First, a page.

National Socialist Party of America et al. v. Village of Skokie comprehension fail.


you are the biggest hypocrite on this message board because I hadn't been anything other than civil in this discourse, and this is the answer you give me rather than explaining your interpretation.

you're only reiterating what I've observed in the past, and that is that you are not here to educate others. Your attempts to "explain" do nothing other than baffle people with bullshit.

Why not prove me wrong, and explain where I've miscomprehended instead of making your peanut gallery quips of condescension?

#110 TakeAStepBack

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Posted 17 August 2012 - 09:18 PM

With any other member, I would.

#111 PeaceFrog

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Posted 17 August 2012 - 09:27 PM

no offense, but that seems like a very small minded attitude since I'm probably not the only one who interpreted the court case the way in which I did.

#112 Joker

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Posted 17 August 2012 - 10:11 PM

With any other member, I would.

:clapping:

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#113 Java Time

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Posted 17 August 2012 - 10:37 PM

Actually, it is.

See National Socialist Party of America et al. v. Village of Skokie.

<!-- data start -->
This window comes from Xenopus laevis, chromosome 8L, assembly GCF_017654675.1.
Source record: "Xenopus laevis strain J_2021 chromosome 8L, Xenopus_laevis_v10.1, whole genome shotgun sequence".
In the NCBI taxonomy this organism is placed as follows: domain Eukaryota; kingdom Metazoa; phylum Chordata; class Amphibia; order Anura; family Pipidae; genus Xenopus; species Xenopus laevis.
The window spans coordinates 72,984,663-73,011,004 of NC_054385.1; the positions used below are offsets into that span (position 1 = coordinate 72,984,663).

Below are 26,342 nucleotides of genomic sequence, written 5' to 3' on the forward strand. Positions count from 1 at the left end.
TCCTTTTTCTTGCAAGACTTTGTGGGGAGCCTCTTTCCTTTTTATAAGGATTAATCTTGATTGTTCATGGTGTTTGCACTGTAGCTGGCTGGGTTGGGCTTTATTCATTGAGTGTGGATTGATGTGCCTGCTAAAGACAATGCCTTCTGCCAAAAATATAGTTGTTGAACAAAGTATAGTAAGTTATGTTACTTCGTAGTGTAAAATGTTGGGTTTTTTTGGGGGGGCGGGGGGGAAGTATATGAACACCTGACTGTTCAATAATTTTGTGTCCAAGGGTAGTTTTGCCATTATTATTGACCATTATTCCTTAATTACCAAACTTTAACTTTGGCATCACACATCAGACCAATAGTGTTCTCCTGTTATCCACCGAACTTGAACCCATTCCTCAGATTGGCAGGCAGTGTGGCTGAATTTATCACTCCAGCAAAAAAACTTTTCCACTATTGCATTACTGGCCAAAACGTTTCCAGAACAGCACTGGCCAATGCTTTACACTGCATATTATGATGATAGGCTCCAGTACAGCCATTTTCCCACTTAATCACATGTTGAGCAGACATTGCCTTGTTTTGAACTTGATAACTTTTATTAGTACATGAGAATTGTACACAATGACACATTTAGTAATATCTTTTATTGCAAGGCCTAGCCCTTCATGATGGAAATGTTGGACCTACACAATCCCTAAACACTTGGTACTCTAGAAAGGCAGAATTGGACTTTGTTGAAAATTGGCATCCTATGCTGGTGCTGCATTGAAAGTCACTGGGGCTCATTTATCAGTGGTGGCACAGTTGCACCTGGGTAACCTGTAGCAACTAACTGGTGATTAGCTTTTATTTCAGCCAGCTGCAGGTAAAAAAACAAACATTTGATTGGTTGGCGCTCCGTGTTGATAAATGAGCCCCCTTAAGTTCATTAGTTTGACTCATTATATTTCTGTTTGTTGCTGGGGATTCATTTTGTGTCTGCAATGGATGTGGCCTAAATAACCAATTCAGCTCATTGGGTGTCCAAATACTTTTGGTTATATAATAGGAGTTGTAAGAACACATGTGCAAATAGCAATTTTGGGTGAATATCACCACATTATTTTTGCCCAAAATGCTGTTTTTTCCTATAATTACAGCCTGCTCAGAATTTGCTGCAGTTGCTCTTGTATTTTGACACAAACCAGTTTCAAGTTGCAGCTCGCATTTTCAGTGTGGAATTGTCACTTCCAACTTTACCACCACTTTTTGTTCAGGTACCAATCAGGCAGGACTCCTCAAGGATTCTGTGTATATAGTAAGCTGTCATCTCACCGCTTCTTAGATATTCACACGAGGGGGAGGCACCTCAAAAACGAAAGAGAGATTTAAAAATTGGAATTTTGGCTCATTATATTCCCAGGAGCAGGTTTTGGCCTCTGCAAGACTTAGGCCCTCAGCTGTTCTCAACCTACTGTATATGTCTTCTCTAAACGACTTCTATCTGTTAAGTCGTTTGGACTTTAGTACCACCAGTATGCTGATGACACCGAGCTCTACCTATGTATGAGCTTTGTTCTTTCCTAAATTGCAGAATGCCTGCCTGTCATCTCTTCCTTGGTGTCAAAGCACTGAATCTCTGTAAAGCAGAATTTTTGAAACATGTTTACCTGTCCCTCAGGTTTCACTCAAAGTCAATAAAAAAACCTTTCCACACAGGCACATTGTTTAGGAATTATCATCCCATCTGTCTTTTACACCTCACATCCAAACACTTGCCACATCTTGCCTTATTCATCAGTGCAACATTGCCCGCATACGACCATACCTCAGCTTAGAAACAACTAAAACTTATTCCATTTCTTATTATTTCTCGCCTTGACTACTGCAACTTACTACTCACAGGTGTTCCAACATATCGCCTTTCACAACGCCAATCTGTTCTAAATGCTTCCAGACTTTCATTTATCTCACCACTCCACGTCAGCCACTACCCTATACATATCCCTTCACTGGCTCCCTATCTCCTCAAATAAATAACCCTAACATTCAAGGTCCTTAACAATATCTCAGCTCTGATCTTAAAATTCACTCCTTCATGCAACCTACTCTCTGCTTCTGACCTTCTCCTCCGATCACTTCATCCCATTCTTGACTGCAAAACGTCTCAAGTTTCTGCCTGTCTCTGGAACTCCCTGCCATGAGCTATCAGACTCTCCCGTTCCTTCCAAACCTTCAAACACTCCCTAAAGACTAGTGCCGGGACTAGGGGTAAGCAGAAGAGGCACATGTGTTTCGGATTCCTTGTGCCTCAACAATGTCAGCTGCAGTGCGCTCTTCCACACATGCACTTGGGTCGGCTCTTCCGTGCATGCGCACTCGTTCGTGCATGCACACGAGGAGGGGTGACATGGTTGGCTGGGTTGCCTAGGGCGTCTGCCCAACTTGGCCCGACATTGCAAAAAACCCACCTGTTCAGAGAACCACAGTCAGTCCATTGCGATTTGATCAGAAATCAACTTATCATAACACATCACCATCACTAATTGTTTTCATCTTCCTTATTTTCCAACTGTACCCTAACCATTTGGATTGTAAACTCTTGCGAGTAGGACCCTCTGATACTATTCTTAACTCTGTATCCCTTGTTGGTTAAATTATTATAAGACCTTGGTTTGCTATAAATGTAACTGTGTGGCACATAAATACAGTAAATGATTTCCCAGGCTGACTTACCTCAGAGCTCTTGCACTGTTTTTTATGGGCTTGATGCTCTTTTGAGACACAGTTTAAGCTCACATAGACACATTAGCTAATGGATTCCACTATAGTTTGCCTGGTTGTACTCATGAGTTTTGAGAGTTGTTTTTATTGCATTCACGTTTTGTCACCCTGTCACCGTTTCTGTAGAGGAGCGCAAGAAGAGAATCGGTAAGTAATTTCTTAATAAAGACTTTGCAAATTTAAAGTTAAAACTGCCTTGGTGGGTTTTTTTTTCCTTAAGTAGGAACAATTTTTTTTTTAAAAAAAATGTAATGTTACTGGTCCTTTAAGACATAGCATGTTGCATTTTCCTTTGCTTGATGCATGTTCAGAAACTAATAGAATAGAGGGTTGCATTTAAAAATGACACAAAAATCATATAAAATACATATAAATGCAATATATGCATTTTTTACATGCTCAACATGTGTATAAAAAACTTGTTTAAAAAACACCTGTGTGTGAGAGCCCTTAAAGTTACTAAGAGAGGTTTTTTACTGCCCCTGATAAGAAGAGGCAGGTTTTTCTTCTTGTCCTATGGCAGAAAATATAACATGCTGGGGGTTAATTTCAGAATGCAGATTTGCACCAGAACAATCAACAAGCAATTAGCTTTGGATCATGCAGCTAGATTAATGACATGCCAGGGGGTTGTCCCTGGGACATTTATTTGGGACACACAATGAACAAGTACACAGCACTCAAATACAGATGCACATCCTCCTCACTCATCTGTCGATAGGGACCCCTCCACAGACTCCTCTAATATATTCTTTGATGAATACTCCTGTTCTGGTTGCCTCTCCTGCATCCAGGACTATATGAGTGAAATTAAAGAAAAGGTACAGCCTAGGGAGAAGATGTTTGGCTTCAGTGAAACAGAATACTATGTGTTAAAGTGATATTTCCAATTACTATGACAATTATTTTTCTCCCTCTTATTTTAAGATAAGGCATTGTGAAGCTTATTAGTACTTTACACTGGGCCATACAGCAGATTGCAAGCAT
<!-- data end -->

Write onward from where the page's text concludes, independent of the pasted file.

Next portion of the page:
is there a site that explains the findings for simpletons (not wikipedia)...I can't understand the legal shit in the cornell site...or any other site I checked using my awesome powers of research :funny1:


to me it looks like the commies had to go to the supreme court to file a stay which I think repeals skokies original injuction of not allowing uniforms ans swat-stickers?


I don't understand the final verdict of this...they won but because of insurance costs they didn't march or marched somewhere else?

Edited by Java Time, 17 August 2012 - 10:54 PM.


#114 Tooozday

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Posted 17 August 2012 - 11:38 PM

I think it's just common sense and decency to reserve that time and space for those who are grieving, not those who are seeking dissension.



And that is a valid point. But common sense is not something that I trust to courts and legislation, and "decency" changes from person to person. Along with others, I think that the protesting group is gross and their message is disgusting. But I support their right to say these distasteful and hurtful things. My views may be distasteful (or lacking in common sense or decency) to others, and I don't wish to be forced into silence.

#115 PeaceFrog

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Posted 18 August 2012 - 12:11 AM

nobody is trying to force you or anyone else into complete silence. it's already a law that you can't protest at a national memorial. this law is a variation of that one. There are certain places that are off limits to protesting... it's just a law regardless of the reason for protest.

As reasonable human beings, I'm confident that we're able to understand and accept these terms without "slipping off the slope."